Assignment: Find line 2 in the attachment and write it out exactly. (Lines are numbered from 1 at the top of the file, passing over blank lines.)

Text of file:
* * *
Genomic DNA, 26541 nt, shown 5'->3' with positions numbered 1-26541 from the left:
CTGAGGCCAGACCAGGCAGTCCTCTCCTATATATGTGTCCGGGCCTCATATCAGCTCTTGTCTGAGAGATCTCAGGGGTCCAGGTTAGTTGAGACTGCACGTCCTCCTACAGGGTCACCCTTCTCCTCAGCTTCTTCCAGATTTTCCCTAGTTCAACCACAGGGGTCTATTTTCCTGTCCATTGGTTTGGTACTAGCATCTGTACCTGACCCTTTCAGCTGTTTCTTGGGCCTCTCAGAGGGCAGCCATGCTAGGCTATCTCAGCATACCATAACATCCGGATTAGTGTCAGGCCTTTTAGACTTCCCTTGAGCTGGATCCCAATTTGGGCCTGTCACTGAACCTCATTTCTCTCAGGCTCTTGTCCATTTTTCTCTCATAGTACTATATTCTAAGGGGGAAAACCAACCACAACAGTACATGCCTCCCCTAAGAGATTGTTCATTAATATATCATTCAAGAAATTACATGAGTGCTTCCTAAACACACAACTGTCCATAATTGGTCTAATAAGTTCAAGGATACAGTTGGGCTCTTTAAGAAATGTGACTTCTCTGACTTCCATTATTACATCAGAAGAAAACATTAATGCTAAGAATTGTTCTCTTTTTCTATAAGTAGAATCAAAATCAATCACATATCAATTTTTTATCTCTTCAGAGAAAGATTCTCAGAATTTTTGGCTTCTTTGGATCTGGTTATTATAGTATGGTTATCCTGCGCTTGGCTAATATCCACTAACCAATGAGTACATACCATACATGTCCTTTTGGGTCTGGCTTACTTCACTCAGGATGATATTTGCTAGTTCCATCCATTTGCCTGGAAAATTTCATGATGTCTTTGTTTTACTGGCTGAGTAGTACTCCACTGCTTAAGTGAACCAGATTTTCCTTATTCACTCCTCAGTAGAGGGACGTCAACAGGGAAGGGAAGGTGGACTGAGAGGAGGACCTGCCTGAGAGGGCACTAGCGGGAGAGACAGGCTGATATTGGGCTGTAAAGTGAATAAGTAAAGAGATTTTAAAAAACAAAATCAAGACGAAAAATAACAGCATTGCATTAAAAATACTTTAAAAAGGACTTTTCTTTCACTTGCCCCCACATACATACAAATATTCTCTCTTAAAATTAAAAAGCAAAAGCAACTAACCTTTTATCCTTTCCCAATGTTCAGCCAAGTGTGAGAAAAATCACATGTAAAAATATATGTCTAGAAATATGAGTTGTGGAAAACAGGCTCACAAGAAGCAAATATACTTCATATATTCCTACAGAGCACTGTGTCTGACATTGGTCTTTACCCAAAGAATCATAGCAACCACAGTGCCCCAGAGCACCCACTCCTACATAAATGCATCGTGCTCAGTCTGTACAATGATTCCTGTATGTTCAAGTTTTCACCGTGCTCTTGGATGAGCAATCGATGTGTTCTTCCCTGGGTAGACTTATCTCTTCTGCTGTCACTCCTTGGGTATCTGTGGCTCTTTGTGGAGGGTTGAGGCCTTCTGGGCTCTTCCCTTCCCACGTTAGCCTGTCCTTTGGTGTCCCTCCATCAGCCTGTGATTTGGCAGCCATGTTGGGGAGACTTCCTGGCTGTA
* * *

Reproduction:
CTGAGGCCAGACCAGGCAGTCCTCTCCTATATATGTGTCCGGGCCTCATATCAGCTCTTGTCTGAGAGATCTCAGGGGTCCAGGTTAGTTGAGACTGCACGTCCTCCTACAGGGTCACCCTTCTCCTCAGCTTCTTCCAGATTTTCCCTAGTTCAACCACAGGGGTCTATTTTCCTGTCCATTGGTTTGGTACTAGCATCTGTACCTGACCCTTTCAGCTGTTTCTTGGGCCTCTCAGAGGGCAGCCATGCTAGGCTATCTCAGCATACCATAACATCCGGATTAGTGTCAGGCCTTTTAGACTTCCCTTGAGCTGGATCCCAATTTGGGCCTGTCACTGAACCTCATTTCTCTCAGGCTCTTGTCCATTTTTCTCTCATAGTACTATATTCTAAGGGGGAAAACCAACCACAACAGTACATGCCTCCCCTAAGAGATTGTTCATTAATATATCATTCAAGAAATTACATGAGTGCTTCCTAAACACACAACTGTCCATAATTGGTCTAATAAGTTCAAGGATACAGTTGGGCTCTTTAAGAAATGTGACTTCTCTGACTTCCATTATTACATCAGAAGAAAACATTAATGCTAAGAATTGTTCTCTTTTTCTATAAGTAGAATCAAAATCAATCACATATCAATTTTTTATCTCTTCAGAGAAAGATTCTCAGAATTTTTGGCTTCTTTGGATCTGGTTATTATAGTATGGTTATCCTGCGCTTGGCTAATATCCACTAACCAATGAGTACATACCATACATGTCCTTTTGGGTCTGGCTTACTTCACTCAGGATGATATTTGCTAGTTCCATCCATTTGCCTGGAAAATTTCATGATGTCTTTGTTTTACTGGCTGAGTAGTACTCCACTGCTTAAGTGAACCAGATTTTCCTTATTCACTCCTCAGTAGAGGGACGTCAACAGGGAAGGGAAGGTGGACTGAGAGGAGGACCTGCCTGAGAGGGCACTAGCGGGAGAGACAGGCTGATATTGGGCTGTAAAGTGAATAAGTAAAGAGATTTTAAAAAACAAAATCAAGACGAAAAATAACAGCATTGCATTAAAAATACTTTAAAAAGGACTTTTCTTTCACTTGCCCCCACATACATACAAATATTCTCTCTTAAAATTAAAAAGCAAAAGCAACTAACCTTTTATCCTTTCCCAATGTTCAGCCAAGTGTGAGAAAAATCACATGTAAAAATATATGTCTAGAAATATGAGTTGTGGAAAACAGGCTCACAAGAAGCAAATATACTTCATATATTCCTACAGAGCACTGTGTCTGACATTGGTCTTTACCCAAAGAATCATAGCAACCACAGTGCCCCAGAGCACCCACTCCTACATAAATGCATCGTGCTCAGTCTGTACAATGATTCCTGTATGTTCAAGTTTTCACCGTGCTCTTGGATGAGCAATCGATGTGTTCTTCCCTGGGTAGACTTATCTCTTCTGCTGTCACTCCTTGGGTATCTGTGGCTCTTTGTGGAGGGTTGAGGCCTTCTGGGCTCTTCCCTTCCCACGTTAGCCTGTCCTTTGGTGTCCCTCCATCAGCCTGTGATTTGGCAGCCATGTTGGGGAGACTTCCTGGCTGTA